Once you have your process to put decisions in the form of releases in production following the guidelines above, you still need to monitor its business performance.
Products like SMARTS let you characterize, analyze and optimize the business performance of the decision before it is put in production. It will important that you continue with the same analysis once the decision is in production. Conditions may change. Your decisions, while effective when they were first deployed, may no longer be as effective after the changes. By tracking the business performances of the decisions in production you can identify this situation early, analyze the reasons and adjust the decision.
In a later installment on this series, we’ll tackle how to approach the issue of decision execution performance as opposed to decision business performance.
James Taylor, one of the leading experts on decision management, recently wrote an update on his blog featuring Sparkling Logic’s products. James is the CEO and a Principal Consultant of Decision Management Solutions. He is a well-known author and speaker on using decision modeling, business rules, and analytics to improve decision making to enable a more agile, analytic, and adaptive business.
In his recent blog post on Sparkling Logic, James does a great job of summarizing the key features of PENCIL Decision Modeler and the more recent features we’ve added to SMARTS Decision Manager since he last published an update on us. He highlights key features of PENCIL including the DMN decision diagram and glossary, and the ability to generate a project in SMARTS for execution, testing, simulation and deployment.
For SMARTS, he covers features we’ve added since his last update in 2013 including:
- Cascading or inherited decisions
- Native PMML support
- Lookup models
- Champion/Challenger testing
- Lifecycle management and task automation
Most of these are unique SMARTS features not found in other decision management products. **Spoiler Alert** He also mentions a feature in our upcoming release, Quebec, which supports graphical investigation of rules fired for specific transaction.
James’ “First Look” product updates are a great source to learn details about product offerings in the decision management space and we appreciate the recent update on our products. His blog and the Decision Management Solutions website are great resources to learn more about decision modeling and management.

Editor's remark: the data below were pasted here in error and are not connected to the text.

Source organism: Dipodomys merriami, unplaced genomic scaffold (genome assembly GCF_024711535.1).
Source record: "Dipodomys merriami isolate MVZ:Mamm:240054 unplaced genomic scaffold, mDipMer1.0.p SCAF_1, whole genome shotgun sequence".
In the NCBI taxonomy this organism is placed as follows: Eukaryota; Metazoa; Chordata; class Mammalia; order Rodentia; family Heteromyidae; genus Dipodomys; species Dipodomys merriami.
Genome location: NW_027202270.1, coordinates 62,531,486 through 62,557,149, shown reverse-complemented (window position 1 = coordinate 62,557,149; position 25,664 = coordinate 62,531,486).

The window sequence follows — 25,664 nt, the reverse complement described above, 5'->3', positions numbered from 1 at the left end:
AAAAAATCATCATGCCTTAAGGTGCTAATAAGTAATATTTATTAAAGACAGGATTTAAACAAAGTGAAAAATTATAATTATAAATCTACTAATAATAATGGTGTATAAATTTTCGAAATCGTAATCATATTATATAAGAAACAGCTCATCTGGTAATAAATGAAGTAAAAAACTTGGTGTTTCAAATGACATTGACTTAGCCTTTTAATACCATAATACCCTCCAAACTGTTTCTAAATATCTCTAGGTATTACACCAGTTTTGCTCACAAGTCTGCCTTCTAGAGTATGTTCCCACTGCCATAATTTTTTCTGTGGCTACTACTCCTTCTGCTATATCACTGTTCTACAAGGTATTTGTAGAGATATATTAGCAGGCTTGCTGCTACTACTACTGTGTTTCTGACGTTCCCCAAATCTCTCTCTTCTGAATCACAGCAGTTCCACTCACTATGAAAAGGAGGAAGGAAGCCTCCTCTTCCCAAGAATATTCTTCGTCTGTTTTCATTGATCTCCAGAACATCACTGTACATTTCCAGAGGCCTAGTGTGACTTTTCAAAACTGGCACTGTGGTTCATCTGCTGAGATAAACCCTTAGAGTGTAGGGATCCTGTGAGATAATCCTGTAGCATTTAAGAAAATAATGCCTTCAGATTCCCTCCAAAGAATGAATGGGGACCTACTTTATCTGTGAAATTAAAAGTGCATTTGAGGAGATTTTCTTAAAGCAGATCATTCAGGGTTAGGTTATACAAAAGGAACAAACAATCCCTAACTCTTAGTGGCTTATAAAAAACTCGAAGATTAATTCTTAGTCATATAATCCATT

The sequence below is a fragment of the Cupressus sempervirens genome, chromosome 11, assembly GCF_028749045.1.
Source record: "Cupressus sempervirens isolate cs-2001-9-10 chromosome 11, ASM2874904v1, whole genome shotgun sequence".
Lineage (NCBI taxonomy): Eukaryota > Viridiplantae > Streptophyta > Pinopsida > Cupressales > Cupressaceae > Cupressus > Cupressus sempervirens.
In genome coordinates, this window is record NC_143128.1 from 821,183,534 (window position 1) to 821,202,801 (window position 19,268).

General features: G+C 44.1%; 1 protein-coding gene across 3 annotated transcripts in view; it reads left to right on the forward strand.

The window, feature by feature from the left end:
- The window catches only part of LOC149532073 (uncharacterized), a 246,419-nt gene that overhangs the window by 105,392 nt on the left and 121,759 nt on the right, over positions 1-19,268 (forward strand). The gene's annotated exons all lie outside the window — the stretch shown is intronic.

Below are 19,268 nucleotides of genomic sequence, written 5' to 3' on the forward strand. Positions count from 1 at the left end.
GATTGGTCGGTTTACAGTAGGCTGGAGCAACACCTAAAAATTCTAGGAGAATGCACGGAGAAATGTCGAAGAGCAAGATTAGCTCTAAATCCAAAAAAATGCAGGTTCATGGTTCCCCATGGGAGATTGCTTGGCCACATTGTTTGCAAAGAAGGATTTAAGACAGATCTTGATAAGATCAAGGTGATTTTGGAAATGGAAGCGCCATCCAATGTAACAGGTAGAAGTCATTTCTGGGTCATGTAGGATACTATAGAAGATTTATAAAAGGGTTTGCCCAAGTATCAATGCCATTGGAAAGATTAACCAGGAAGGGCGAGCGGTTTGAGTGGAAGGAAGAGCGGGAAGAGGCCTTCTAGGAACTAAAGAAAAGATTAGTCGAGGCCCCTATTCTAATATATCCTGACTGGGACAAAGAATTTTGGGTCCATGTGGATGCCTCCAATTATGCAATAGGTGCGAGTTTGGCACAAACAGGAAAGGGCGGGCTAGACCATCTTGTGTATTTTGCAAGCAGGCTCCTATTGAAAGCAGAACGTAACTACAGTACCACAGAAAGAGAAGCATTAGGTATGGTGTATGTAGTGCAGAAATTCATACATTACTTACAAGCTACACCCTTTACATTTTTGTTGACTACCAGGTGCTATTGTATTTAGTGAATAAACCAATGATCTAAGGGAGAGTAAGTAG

We recently had the pleasure of meeting with Simon Halloway from Bloor to give him an update on our decision management and business rule products. Bloor is an independent analyst and research company based in the UK and Simon is their Practice Leader on Process Management and Sensory Devices.
Simon’s focus area includes the intelligent automation of processes using sensors, so he was particularly interested to learn about how some of our customers use SMARTS to analyze sensor data to drive automated decisions.
We were happy to see that he wrote a report following our meeting. In the report, called “Sparkling Logic brings SMARTS to Decisions”, Simon covers how PENCIL Decision Modeler and SMARTS Decision Manager work together. He explains that decision models created in PENCIL can be executed and tested with data in SMARTS. PENCIL let’s business analysts capture and document business rules and decisions using the Decision Model and Notation (DMN) standard and the decision model can be tested and validated in SMARTS.
The report also highlights some of the unique features in SMARTS:
He concludes, “Sparkling Logic’s SMARTS is definitely a solution in Bloor’s view that should be considered if an organization is looking at decision management automation across any sector, whilst still providing all the necessary support for business rules management”.
Thanks Simon, we couldn’t agree more! Get a copy of the report here.
In What is Lifecycle Management for a Business Rule, Carole-Ann touched upon the usefulness of rule versioning for traceability or backtracking. She also mentioned the power of a release, which basically represents the version of multiple rules (or any kind of item) at a given point in time, effectively giving the ability to travel back in time.
Such capabilities are essential during the implementation and deployment of decision logic; but they can also be extremely useful during decision modeling time, as we will see here.
The Decision Model and Notation (DMN) provides a number of ways to supply specific content to a model, i.e. some kind of information that is not directly related to the modeling or the decision implementation, but which can be relevant in your context nonetheless:
- All diagram elements (input data, decision, business knowledge model, knowledge source) can have a description
- Decisions have additional information such as a question that may characterize them and allowed answers, objectives, performance indicators, decision makers, decision owners, BPMN processes and BPMN tasks
- Knowledge sources also have additional information such as a location for the source of knowledge, and the type of that source of knowledge, as well as an owner
Pencil Decision Modeler adds more information to the mix, such as the volume of a decision (how frequently the decision is made), its frequency (how frequently it changes) and its latency (how much time is allowed to make and deploy changes). Finally, glossary categories and entries can also have a description.
While this is great, this may not be sufficient for your own needs: you may need more information to be provided either in the DMN diagram itself, or in decision logic.
As much as it is an ego boost to receive these acknowledgements, I would like to explain why we have been investing continuously on elicitation. After all, most of the research happened in the 1980’s and we are part of a very small group that has continued exploring new ways to simplify this task